Twitch had contacted its users yesterday (October 7) to alert them of the update, although the information can also be found on an official blog post.
A stream key is required by streamers in order to set up their streaming software, such as Streamlabs OBS or Wirecast, to Twitch.
According to Business Insider, a Twitch stream key lets the software know where to send a video to, and most streaming apps require this before recording.
Many popular games that have Twitch integration also allows users to enter their stream key to connect the game to their account, unlocking new features and modes, such as the Crowd Choice extension integrated into Life Is Strange: True Colors.
Twitch’s statement explained that some users will need to manually update their software with a new key before they start their next stream. Twitch Studio, Streamlabs, Xbox, PlayStation and Twitch Mobile App users should not need to take any action with their new key, but OBS users who have not connected their Twitch account to OBS will need to manually copy their stream key from their Twitch Dashboard and paste it into OBS.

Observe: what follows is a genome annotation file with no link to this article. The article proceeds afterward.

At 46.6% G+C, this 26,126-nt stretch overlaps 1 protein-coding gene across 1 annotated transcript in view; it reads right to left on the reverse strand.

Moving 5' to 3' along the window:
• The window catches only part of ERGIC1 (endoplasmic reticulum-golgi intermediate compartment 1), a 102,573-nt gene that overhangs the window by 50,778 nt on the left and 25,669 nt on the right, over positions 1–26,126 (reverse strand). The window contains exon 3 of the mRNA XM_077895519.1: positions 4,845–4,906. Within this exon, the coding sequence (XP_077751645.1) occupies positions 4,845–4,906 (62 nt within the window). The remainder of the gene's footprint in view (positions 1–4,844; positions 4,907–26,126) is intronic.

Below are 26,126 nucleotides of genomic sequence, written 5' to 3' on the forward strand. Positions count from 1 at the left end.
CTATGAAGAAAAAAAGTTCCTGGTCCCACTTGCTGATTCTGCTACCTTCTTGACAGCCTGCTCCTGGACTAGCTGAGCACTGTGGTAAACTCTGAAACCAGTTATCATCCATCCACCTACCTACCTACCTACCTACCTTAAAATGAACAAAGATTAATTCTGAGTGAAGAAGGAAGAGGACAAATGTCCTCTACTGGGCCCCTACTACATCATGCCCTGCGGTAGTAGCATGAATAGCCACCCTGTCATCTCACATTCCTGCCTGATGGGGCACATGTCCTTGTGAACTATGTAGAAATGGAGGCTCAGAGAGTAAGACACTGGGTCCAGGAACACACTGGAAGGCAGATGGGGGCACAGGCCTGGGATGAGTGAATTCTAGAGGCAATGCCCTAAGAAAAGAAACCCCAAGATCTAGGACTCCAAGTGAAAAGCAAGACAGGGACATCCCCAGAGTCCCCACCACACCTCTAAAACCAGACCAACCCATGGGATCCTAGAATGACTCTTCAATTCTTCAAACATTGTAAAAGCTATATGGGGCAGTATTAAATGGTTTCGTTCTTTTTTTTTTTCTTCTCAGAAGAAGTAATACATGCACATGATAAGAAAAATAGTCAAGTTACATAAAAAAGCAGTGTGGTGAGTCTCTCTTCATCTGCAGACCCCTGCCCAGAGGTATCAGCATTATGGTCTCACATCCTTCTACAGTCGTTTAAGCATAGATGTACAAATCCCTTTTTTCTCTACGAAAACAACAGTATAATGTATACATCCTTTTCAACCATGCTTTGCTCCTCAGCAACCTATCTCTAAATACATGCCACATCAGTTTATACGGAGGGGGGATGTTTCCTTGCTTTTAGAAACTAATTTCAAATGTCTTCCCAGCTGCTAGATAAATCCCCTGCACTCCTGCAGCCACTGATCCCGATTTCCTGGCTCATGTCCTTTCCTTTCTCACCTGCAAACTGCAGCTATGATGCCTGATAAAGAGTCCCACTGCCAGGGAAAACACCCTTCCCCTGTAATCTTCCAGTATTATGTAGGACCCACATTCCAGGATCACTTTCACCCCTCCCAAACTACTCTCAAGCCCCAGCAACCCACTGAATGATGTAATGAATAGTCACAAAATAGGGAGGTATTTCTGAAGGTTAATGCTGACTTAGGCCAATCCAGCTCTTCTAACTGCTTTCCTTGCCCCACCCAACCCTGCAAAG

Twitch had previously confirmed that the data leak was a result of a “malicious third party”, although the anonymous hacker claimed that they were intending to “foster more disruption and competition in the online video streaming space” because “their community is a disgusting toxic cesspool”.
The leak occurred the same day that UK regulator Ofcom set out new guidelines that video-sharing platforms like Twitch, as well as TikTok and Snapchat, must take to protect their users from harmful content. Breach of guidelines will result in fines or even a suspension of the service in serious cases.